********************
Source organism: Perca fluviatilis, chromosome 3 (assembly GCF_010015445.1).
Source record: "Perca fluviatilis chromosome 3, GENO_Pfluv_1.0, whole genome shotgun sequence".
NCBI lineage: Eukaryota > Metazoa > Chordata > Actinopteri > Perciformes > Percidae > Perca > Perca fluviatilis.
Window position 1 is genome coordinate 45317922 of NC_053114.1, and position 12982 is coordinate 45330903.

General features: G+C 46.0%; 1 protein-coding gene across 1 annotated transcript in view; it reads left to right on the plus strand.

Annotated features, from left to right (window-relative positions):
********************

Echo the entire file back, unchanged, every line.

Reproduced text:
Source organism: Perca fluviatilis, chromosome 3 (assembly GCF_010015445.1).
Source record: "Perca fluviatilis chromosome 3, GENO_Pfluv_1.0, whole genome shotgun sequence".
NCBI lineage: Eukaryota > Metazoa > Chordata > Actinopteri > Perciformes > Percidae > Perca > Perca fluviatilis.
Window position 1 is genome coordinate 45317922 of NC_053114.1, and position 12982 is coordinate 45330903.

General features: G+C 46.0%; 1 protein-coding gene across 1 annotated transcript in view; it reads left to right on the plus strand.

Annotated features, from left to right (window-relative positions):